The second episode of Love/Hate revolved around a criminal enterprise that was both exciting in delivery and realistic in detail. There was no bank robbery, or heist with high speed pursuit and guns and death. Instead, John Boy’s gang picked up some drugs and drove them to a safe location. That’s it. But such a simple description doesn’t do justice to the scene as Darren showed his competence and ability in shaking the police and conducting a new plan on the fly.
Episode two also revealed a little more about each of the characters. Nidge is a little unhinged, threatening his son’s birthday clown because ‘you can’t let these arseholes take advantage.’ Tommy seems the least likely so far to start randomly attacking people, while Darren is the best and most capable criminal, confident and in control, despite his mind all episode being drawn to his quest for vengeance, and to Rosy, the ex-girlfriend he can’t let go of.
After the successful drugs delivery, the gang celebrated with a party at John Boy’s. Aidan Gillen is outstanding in this role. John Boy does little to suggest he’s anything other than an easy going guy but Gillen plays him with a subtle menace underneath every line. When Darren finally made an appearance at the party, John Boy’s frustration with him was conveyed through mundane dialogue and facial expressions alone. ‘You drinking that?’ he said passive-aggressively after handing Darren a drink. ‘Because if you don’t want it, I’ll have it; don’t waste it.’
Gangsters, it seems, are easy to offend. I mentioned last week that this show has been compared to The Wire but I see more similarities to The Sopranos. In that show, ordinary people continually found themselves corrupted and ruined by being drawn into the criminals’ sphere and inevitably offending their fragile egos. In this episode, one character made the mistake of entering the gangsters’ world, and got randomly attacked for his troubles, after refusing to give someone a loan of an expensive car – a scene that had echoes of the famous ‘funny guy?’ scene in Goodfellas.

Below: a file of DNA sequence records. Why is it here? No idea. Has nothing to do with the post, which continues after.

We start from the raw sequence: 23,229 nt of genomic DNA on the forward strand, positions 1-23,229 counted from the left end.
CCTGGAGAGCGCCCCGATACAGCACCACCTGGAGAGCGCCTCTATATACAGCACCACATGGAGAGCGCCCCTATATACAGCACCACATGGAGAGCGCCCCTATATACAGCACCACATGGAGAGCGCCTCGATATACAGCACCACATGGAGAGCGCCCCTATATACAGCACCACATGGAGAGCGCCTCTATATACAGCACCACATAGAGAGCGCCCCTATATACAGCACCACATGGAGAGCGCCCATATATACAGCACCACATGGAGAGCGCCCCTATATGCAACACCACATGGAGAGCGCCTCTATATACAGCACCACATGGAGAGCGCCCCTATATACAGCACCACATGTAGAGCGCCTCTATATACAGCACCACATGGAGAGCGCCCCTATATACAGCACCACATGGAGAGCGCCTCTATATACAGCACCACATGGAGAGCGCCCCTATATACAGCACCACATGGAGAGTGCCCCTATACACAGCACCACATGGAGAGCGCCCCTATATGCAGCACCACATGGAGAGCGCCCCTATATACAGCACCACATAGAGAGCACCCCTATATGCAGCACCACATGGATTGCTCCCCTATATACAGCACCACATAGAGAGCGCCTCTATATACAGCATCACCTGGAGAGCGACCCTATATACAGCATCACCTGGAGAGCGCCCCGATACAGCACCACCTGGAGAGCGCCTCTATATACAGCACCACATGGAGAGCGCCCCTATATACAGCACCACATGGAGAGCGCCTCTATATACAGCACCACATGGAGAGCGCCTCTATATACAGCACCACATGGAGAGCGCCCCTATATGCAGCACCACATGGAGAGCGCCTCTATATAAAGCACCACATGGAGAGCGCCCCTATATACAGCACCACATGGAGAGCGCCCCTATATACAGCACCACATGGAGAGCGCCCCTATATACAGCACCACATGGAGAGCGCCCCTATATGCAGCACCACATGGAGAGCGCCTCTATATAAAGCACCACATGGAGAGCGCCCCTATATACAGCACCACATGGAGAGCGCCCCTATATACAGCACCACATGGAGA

At the end of the episode, Darren, angry at his failure to find his brother’s killer, took his frustration out on someone putting rubbish in his sister’s bin. Again, similarities to The Sopranos, a show where the characters had a tendency to manifest their extreme anger in unhealthy ways, usually catching ordinary people in the cross-fire.
If I had one major issue with Love/Hate so far it’s the directing, which I find to be too heavy-handed and unsubtle. The episode opened with a pretty dodgy montage that bordered on ludicrous at times – zooming in on a shirtless Stumpy lifting weights while growling at the camera. At times, the directing is reminiscent of something from The Bill ten years ago, with too many post-production effects and fast electronic music.
This aside, it was a good episode, and better than last week’s. There are only two episodes left though, which is a little annoying. There’s a good chance that the series will end just as people are starting to settle into its rhythms and getting to like the characters. Hopefully Channel 5 have plans to air the second series soon, although given the channel’s track record they’ve probably spunked all the cash on a 12-part Peter Andre documentary. So maybe enjoy this while it lasts.
- A quick mention of what else happened this episode: Stumpy suspected Rosy was spending time with Darren, and she was, and is clearly still hung up on him; Nidge proposed to his girlfriend; John Boy’s brother is clearly a bit mental; and Jimmy, the guy Darren suspects of killing his brother, phoned Darren and told him he was not involved in the murder. Jimmy is coming back to Ireland, so expect fireworks maybe.
- What kind of idiot tries to defraud a known gangster’s sister?
- I’ve been pretty harsh on the directing but the drugs delivery scenes were done well, and were consistently tense throughout the 20 minutes or so it lasted for.
- ‘Taxi is on the way.’ ‘I don’t want to be late.’ The show cut straight into that dialogue at one point, with the audience being left to work out on their own that the taxi was taking a long time, and that Darren had just phoned to check where it was. Like I said last week, the show has an admirable willingness to avoid holding the audience’s hand.
- ‘Ireland is fucked for the next ten years, you know that. This is the only game you can make any money.’ This will be the type of thing that resulted in The Wire comparisons.